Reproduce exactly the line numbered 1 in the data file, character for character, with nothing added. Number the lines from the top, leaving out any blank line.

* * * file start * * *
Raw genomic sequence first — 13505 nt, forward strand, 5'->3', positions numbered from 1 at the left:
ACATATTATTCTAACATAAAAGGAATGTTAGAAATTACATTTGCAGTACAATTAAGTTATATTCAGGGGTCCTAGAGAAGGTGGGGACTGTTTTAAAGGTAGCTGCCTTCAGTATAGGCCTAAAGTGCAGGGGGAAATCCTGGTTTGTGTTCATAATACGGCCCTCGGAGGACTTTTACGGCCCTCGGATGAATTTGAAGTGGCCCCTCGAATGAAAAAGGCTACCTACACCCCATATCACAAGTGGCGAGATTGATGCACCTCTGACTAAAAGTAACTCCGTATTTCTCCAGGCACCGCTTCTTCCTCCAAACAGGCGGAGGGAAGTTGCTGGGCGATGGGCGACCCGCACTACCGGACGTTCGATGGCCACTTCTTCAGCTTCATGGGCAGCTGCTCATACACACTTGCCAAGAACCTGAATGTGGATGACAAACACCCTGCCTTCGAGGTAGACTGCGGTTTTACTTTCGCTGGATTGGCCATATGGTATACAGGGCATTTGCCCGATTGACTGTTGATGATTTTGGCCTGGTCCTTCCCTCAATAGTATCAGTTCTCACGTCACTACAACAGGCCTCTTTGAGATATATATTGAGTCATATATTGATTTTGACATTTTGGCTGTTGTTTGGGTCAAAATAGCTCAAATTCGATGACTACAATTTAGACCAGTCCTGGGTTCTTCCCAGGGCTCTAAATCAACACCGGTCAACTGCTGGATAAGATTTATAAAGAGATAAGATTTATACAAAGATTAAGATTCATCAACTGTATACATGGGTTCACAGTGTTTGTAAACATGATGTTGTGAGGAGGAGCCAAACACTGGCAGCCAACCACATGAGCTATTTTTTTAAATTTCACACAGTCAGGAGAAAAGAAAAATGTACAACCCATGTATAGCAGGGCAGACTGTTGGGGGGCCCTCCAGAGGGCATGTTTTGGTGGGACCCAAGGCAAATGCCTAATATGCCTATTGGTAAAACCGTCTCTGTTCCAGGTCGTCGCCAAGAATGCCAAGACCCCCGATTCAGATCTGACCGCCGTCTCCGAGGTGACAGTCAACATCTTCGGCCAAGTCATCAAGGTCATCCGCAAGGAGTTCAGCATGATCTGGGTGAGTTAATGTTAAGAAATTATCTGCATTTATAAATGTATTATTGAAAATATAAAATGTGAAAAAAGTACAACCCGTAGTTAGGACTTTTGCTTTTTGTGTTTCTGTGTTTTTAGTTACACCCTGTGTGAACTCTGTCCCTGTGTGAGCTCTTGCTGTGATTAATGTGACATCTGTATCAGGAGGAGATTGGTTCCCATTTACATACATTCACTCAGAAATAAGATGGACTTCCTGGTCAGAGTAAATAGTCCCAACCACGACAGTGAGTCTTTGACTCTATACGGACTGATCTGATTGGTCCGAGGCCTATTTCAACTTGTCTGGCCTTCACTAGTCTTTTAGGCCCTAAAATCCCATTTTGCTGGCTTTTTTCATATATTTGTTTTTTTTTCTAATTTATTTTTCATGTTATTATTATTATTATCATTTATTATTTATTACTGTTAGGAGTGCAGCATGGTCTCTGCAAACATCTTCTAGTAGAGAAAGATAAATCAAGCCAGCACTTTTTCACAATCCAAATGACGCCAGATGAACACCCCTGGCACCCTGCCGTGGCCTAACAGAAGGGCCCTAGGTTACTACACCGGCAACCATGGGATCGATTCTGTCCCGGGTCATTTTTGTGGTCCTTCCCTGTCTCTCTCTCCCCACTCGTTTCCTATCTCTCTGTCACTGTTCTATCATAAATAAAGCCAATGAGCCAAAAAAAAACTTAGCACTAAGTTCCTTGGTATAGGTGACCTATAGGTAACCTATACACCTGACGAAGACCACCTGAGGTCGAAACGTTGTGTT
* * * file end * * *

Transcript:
Raw genomic sequence first — 13505 nt, forward strand, 5'->3', positions numbered from 1 at the left: